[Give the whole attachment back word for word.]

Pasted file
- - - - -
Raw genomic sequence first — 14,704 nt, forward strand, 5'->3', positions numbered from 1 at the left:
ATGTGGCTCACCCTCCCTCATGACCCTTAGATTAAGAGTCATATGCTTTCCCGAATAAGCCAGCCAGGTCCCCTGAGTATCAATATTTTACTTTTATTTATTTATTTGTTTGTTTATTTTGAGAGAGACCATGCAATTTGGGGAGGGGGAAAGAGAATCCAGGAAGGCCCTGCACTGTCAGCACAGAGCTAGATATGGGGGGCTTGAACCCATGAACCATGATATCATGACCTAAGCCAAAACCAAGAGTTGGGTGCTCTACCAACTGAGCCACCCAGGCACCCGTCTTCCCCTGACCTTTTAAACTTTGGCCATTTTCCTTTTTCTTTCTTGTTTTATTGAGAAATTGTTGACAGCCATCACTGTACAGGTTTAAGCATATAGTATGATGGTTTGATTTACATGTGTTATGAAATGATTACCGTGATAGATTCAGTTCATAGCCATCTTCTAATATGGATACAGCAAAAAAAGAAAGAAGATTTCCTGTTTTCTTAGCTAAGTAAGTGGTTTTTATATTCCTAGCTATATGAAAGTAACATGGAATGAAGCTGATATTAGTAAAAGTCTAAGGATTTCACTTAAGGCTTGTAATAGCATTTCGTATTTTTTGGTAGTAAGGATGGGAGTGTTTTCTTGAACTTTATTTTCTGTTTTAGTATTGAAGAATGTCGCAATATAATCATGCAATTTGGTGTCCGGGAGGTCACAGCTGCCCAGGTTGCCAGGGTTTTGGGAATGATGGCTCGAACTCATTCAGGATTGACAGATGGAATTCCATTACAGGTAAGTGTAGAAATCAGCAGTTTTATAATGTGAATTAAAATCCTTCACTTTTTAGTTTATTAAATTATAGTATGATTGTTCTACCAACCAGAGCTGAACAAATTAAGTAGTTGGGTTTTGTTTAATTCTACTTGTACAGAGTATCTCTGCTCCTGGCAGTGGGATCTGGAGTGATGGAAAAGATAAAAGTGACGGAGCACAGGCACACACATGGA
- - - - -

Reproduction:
Raw genomic sequence first — 14,704 nt, forward strand, 5'->3', positions numbered from 1 at the left:
ATGTGGCTCACCCTCCCTCATGACCCTTAGATTAAGAGTCATATGCTTTCCCGAATAAGCCAGCCAGGTCCCCTGAGTATCAATATTTTACTTTTATTTATTTATTTGTTTGTTTATTTTGAGAGAGACCATGCAATTTGGGGAGGGGGAAAGAGAATCCAGGAAGGCCCTGCACTGTCAGCACAGAGCTAGATATGGGGGGCTTGAACCCATGAACCATGATATCATGACCTAAGCCAAAACCAAGAGTTGGGTGCTCTACCAACTGAGCCACCCAGGCACCCGTCTTCCCCTGACCTTTTAAACTTTGGCCATTTTCCTTTTTCTTTCTTGTTTTATTGAGAAATTGTTGACAGCCATCACTGTACAGGTTTAAGCATATAGTATGATGGTTTGATTTACATGTGTTATGAAATGATTACCGTGATAGATTCAGTTCATAGCCATCTTCTAATATGGATACAGCAAAAAAAGAAAGAAGATTTCCTGTTTTCTTAGCTAAGTAAGTGGTTTTTATATTCCTAGCTATATGAAAGTAACATGGAATGAAGCTGATATTAGTAAAAGTCTAAGGATTTCACTTAAGGCTTGTAATAGCATTTCGTATTTTTTGGTAGTAAGGATGGGAGTGTTTTCTTGAACTTTATTTTCTGTTTTAGTATTGAAGAATGTCGCAATATAATCATGCAATTTGGTGTCCGGGAGGTCACAGCTGCCCAGGTTGCCAGGGTTTTGGGAATGATGGCTCGAACTCATTCAGGATTGACAGATGGAATTCCATTACAGGTAAGTGTAGAAATCAGCAGTTTTATAATGTGAATTAAAATCCTTCACTTTTTAGTTTATTAAATTATAGTATGATTGTTCTACCAACCAGAGCTGAACAAATTAAGTAGTTGGGTTTTGTTTAATTCTACTTGTACAGAGTATCTCTGCTCCTGGCAGTGGGATCTGGAGTGATGGAAAAGATAAAAGTGACGGAGCACAGGCACACACATGGA